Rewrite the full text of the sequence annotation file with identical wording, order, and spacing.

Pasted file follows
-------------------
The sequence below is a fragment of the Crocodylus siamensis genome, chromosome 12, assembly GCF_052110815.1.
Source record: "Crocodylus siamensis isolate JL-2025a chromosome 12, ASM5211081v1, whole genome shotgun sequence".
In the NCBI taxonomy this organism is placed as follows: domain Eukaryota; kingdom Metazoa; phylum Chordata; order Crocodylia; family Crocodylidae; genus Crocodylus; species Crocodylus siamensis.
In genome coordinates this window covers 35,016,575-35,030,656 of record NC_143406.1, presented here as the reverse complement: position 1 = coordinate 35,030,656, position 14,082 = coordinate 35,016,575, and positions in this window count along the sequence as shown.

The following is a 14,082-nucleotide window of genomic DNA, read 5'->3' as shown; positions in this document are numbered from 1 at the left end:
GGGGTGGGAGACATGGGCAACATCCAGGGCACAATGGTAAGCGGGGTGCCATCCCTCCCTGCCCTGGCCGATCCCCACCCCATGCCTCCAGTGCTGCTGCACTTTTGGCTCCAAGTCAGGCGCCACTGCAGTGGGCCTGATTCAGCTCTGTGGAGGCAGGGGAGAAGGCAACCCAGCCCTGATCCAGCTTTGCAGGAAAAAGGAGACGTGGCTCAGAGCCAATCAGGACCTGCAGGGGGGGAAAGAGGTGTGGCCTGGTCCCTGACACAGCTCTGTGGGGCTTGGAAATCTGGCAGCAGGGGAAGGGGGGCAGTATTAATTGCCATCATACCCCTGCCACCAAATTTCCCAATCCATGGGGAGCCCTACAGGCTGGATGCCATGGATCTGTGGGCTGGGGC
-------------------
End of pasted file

The sequence below is a fragment of the Crocodylus siamensis genome, chromosome 12, assembly GCF_052110815.1.
Source record: "Crocodylus siamensis isolate JL-2025a chromosome 12, ASM5211081v1, whole genome shotgun sequence".
In the NCBI taxonomy this organism is placed as follows: domain Eukaryota; kingdom Metazoa; phylum Chordata; order Crocodylia; family Crocodylidae; genus Crocodylus; species Crocodylus siamensis.
In genome coordinates this window covers 35,016,575-35,030,656 of record NC_143406.1, presented here as the reverse complement: position 1 = coordinate 35,030,656, position 14,082 = coordinate 35,016,575, and positions in this window count along the sequence as shown.

The following is a 14,082-nucleotide window of genomic DNA, read 5'->3' as shown; positions in this document are numbered from 1 at the left end:
GGGGTGGGAGACATGGGCAACATCCAGGGCACAATGGTAAGCGGGGTGCCATCCCTCCCTGCCCTGGCCGATCCCCACCCCATGCCTCCAGTGCTGCTGCACTTTTGGCTCCAAGTCAGGCGCCACTGCAGTGGGCCTGATTCAGCTCTGTGGAGGCAGGGGAGAAGGCAACCCAGCCCTGATCCAGCTTTGCAGGAAAAAGGAGACGTGGCTCAGAGCCAATCAGGACCTGCAGGGGGGGAAAGAGGTGTGGCCTGGTCCCTGACACAGCTCTGTGGGGCTTGGAAATCTGGCAGCAGGGGAAGGGGGGCAGTATTAATTGCCATCATACCCCTGCCACCAAATTTCCCAATCCATGGGGAGCCCTACAGGCTGGATGCCATGGATCTGTGGGCTGGGGC